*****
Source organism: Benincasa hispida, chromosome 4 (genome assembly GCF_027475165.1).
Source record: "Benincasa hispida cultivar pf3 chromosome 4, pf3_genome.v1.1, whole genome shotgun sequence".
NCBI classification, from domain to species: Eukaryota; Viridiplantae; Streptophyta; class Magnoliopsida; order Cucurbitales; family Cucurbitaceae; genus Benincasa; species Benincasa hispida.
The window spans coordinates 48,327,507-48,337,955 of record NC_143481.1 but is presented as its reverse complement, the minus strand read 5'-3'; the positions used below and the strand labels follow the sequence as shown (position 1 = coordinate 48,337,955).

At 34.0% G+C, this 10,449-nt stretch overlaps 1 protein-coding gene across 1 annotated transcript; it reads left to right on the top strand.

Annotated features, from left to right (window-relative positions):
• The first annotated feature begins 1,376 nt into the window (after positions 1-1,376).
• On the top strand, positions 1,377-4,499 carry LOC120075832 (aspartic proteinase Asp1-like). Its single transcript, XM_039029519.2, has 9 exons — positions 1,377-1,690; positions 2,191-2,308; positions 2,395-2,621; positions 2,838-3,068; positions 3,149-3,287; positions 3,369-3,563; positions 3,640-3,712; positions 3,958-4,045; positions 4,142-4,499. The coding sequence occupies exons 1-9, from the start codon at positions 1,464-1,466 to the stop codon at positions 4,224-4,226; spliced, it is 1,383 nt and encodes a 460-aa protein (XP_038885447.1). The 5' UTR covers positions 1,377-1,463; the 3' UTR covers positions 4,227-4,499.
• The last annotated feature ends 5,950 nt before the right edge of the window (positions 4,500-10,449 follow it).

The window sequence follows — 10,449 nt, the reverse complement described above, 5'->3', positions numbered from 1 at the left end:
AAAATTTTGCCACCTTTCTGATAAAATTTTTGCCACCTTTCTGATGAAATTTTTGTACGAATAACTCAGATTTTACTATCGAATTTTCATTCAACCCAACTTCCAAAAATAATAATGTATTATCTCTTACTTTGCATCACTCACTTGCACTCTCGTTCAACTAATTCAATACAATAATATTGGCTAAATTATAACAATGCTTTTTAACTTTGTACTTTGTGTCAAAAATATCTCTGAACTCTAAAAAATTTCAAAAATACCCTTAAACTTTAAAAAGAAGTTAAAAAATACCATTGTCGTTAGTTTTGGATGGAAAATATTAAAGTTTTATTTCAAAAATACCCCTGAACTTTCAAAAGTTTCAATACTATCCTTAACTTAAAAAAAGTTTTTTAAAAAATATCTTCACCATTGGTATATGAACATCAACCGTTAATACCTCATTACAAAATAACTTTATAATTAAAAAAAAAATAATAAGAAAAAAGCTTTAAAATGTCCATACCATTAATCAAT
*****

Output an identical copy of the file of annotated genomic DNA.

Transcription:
Source organism: Benincasa hispida, chromosome 4 (genome assembly GCF_027475165.1).
Source record: "Benincasa hispida cultivar pf3 chromosome 4, pf3_genome.v1.1, whole genome shotgun sequence".
NCBI classification, from domain to species: Eukaryota; Viridiplantae; Streptophyta; class Magnoliopsida; order Cucurbitales; family Cucurbitaceae; genus Benincasa; species Benincasa hispida.
The window spans coordinates 48,327,507-48,337,955 of record NC_143481.1 but is presented as its reverse complement, the minus strand read 5'-3'; the positions used below and the strand labels follow the sequence as shown (position 1 = coordinate 48,337,955).

At 34.0% G+C, this 10,449-nt stretch overlaps 1 protein-coding gene across 1 annotated transcript; it reads left to right on the top strand.

Annotated features, from left to right (window-relative positions):
• The first annotated feature begins 1,376 nt into the window (after positions 1-1,376).
• On the top strand, positions 1,377-4,499 carry LOC120075832 (aspartic proteinase Asp1-like). Its single transcript, XM_039029519.2, has 9 exons — positions 1,377-1,690; positions 2,191-2,308; positions 2,395-2,621; positions 2,838-3,068; positions 3,149-3,287; positions 3,369-3,563; positions 3,640-3,712; positions 3,958-4,045; positions 4,142-4,499. The coding sequence occupies exons 1-9, from the start codon at positions 1,464-1,466 to the stop codon at positions 4,224-4,226; spliced, it is 1,383 nt and encodes a 460-aa protein (XP_038885447.1). The 5' UTR covers positions 1,377-1,463; the 3' UTR covers positions 4,227-4,499.
• The last annotated feature ends 5,950 nt before the right edge of the window (positions 4,500-10,449 follow it).

The window sequence follows — 10,449 nt, the reverse complement described above, 5'->3', positions numbered from 1 at the left end:
AAAATTTTGCCACCTTTCTGATAAAATTTTTGCCACCTTTCTGATGAAATTTTTGTACGAATAACTCAGATTTTACTATCGAATTTTCATTCAACCCAACTTCCAAAAATAATAATGTATTATCTCTTACTTTGCATCACTCACTTGCACTCTCGTTCAACTAATTCAATACAATAATATTGGCTAAATTATAACAATGCTTTTTAACTTTGTACTTTGTGTCAAAAATATCTCTGAACTCTAAAAAATTTCAAAAATACCCTTAAACTTTAAAAAGAAGTTAAAAAATACCATTGTCGTTAGTTTTGGATGGAAAATATTAAAGTTTTATTTCAAAAATACCCCTGAACTTTCAAAAGTTTCAATACTATCCTTAACTTAAAAAAAGTTTTTTAAAAAATATCTTCACCATTGGTATATGAACATCAACCGTTAATACCTCATTACAAAATAACTTTATAATTAAAAAAAAAATAATAAGAAAAAAGCTTTAAAATGTCCATACCATTAATCAAT